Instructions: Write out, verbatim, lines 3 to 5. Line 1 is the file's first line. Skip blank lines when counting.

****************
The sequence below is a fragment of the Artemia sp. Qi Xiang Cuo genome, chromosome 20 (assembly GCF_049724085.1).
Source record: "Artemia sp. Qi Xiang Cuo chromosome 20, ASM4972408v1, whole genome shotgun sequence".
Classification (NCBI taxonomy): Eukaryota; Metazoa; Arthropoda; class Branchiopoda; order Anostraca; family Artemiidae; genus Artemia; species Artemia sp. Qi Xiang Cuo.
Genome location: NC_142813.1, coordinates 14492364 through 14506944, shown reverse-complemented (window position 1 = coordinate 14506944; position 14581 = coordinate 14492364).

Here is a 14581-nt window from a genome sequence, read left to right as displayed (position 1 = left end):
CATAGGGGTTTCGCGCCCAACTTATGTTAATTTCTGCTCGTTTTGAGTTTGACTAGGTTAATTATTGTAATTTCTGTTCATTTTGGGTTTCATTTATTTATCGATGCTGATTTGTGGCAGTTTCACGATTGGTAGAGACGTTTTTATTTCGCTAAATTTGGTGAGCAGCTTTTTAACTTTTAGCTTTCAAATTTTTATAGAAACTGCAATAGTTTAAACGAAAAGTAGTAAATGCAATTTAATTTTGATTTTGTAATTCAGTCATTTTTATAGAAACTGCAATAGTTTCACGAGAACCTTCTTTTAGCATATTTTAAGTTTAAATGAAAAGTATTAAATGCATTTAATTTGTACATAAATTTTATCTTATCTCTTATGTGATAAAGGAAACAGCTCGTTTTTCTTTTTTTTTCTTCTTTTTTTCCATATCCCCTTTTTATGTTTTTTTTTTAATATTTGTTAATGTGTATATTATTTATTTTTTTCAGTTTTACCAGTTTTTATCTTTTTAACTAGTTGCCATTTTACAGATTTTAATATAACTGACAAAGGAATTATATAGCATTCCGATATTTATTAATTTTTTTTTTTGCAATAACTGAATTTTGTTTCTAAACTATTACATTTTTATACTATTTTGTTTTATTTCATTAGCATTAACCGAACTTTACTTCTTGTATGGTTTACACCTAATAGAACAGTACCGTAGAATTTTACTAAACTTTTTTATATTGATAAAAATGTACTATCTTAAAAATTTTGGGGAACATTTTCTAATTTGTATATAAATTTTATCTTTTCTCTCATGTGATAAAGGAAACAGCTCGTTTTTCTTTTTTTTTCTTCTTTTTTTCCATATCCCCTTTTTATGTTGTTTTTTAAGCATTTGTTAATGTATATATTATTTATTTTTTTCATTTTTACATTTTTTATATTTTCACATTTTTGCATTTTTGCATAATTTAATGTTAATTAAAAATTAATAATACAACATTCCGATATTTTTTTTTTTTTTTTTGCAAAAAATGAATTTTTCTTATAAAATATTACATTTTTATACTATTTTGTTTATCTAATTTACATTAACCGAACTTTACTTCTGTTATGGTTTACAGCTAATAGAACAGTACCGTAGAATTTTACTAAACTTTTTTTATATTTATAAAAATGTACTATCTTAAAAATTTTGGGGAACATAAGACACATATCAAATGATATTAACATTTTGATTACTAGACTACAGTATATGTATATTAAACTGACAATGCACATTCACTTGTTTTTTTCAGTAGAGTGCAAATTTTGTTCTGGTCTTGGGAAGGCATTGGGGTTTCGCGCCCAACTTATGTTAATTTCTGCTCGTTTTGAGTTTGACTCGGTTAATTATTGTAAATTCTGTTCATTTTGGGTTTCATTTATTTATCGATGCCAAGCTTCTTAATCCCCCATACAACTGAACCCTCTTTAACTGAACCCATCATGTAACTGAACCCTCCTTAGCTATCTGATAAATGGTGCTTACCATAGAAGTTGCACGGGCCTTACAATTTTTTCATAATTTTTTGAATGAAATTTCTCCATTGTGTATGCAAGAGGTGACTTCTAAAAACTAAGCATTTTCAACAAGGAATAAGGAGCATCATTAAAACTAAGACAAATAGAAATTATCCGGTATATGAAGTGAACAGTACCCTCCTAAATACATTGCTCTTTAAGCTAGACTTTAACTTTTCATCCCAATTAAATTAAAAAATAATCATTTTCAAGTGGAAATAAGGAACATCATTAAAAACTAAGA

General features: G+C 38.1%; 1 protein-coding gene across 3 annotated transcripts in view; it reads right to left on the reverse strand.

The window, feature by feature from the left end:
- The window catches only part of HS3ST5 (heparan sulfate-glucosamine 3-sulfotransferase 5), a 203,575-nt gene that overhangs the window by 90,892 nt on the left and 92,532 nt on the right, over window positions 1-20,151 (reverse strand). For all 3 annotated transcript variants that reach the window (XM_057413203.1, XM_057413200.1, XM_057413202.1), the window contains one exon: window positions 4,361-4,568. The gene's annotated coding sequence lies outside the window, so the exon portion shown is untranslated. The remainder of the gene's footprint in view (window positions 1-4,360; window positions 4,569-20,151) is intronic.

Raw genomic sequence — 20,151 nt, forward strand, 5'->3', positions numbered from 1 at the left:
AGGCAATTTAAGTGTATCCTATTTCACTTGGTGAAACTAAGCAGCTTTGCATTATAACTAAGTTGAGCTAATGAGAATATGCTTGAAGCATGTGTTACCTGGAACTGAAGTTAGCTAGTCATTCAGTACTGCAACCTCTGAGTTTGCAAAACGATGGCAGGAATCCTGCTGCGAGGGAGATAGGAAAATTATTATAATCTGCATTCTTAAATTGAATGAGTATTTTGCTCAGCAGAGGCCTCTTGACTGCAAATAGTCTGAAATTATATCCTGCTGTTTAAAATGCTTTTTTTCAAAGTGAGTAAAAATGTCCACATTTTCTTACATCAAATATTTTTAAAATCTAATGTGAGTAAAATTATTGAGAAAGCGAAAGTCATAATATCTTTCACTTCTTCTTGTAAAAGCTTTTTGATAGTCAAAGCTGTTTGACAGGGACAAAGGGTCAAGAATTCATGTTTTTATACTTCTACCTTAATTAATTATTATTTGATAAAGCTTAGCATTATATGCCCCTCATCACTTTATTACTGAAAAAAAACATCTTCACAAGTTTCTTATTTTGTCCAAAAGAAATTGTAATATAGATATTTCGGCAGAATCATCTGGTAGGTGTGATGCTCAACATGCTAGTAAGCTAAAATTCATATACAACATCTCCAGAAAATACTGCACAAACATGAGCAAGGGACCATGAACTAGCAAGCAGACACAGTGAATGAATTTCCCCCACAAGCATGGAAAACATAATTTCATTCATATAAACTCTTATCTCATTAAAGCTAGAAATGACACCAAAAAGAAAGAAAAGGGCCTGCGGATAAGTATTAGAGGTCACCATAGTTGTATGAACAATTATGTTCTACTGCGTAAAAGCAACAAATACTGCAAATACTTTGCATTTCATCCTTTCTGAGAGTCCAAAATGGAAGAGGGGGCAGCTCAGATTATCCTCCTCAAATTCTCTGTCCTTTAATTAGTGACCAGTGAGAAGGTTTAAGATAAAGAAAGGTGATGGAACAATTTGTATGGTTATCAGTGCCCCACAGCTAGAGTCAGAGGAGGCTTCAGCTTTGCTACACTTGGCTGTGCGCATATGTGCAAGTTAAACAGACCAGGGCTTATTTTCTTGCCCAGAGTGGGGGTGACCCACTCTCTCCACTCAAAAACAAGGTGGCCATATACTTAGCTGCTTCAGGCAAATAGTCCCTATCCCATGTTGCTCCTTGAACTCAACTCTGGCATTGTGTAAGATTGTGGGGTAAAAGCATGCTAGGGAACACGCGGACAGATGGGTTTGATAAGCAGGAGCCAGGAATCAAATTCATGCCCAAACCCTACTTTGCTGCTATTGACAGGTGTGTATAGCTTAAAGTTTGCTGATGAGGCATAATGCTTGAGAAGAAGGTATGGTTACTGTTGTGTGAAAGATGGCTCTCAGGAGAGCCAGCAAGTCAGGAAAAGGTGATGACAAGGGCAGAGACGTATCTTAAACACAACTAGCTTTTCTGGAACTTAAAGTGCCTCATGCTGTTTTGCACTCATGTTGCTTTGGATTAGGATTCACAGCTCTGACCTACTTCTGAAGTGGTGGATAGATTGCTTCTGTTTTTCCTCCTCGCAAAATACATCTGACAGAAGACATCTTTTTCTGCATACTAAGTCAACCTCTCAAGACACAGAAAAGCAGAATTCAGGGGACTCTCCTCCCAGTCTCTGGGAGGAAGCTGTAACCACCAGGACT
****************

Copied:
Classification (NCBI taxonomy): Eukaryota; Metazoa; Arthropoda; class Branchiopoda; order Anostraca; family Artemiidae; genus Artemia; species Artemia sp. Qi Xiang Cuo.
Genome location: NC_142813.1, coordinates 14492364 through 14506944, shown reverse-complemented (window position 1 = coordinate 14506944; position 14581 = coordinate 14492364).

Here is a 14581-nt window from a genome sequence, read left to right as displayed (position 1 = left end):